Calopteryx damselflies are widespread across Europe and display staggering intra-and interpopulation divergence in phenotype. We have been using ecological, genetic and behavioural aproaches to tease apart the relative importance of different processes.
Closely related damselflies often show negligible ecological differentiation yet large divergence in characters associated with reproduction. Our work investigates the strength of adaptive and non-adaptive mechanisms in damselfly radiations.
The photograph shows one of our field sites at the Lofoten island chain in Norway where we collect seaweed flies. Ecological data, inversion frequencies, transcriptomic and genomic data is being gathered for this project with the aim to better understand the role of inversion polymorphism in adaptation.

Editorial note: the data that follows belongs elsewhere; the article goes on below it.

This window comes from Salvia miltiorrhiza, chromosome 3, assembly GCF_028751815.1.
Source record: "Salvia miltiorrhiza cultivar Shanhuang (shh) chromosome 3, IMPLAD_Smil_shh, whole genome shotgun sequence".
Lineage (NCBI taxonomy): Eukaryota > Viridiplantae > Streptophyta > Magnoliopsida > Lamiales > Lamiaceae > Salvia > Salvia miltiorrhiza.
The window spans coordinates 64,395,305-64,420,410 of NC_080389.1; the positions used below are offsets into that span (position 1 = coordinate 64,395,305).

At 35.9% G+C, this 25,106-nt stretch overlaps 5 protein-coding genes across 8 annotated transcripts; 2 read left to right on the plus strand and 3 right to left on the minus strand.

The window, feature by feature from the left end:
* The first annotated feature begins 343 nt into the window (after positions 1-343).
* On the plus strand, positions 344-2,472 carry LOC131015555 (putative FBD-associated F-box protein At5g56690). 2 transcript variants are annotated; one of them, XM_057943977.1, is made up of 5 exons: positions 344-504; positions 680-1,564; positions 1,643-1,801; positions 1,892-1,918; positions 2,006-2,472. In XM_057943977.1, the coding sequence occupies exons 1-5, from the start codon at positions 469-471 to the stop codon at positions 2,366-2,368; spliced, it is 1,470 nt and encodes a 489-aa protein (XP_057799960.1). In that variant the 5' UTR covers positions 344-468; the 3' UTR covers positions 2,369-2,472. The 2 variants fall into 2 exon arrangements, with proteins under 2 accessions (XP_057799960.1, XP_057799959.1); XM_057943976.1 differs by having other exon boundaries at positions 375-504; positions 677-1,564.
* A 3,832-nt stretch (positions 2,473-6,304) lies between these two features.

New Zealand has the greatest diversity of triplefin fishes worldwide and the vast majority of the occur in sympatry. My research has looked into the ecological factors associated with speciation in this group. (Photograph: Forsterygion lapillum).
Local adaptation in the sea has long been contentious because populations are anticipated to show high connectivity, but increasing evidence of self-replenishment of local populations shows that marine adaptation is widespread. We investigate the ecological and genomic underpinnings of adaptation.
Ischnura elegans is a model species to investigate the evolution and maintenance of female limited colour polymorphism. Our research examines the genetic basis of colour to investigate micro-and macroevolutionary questions.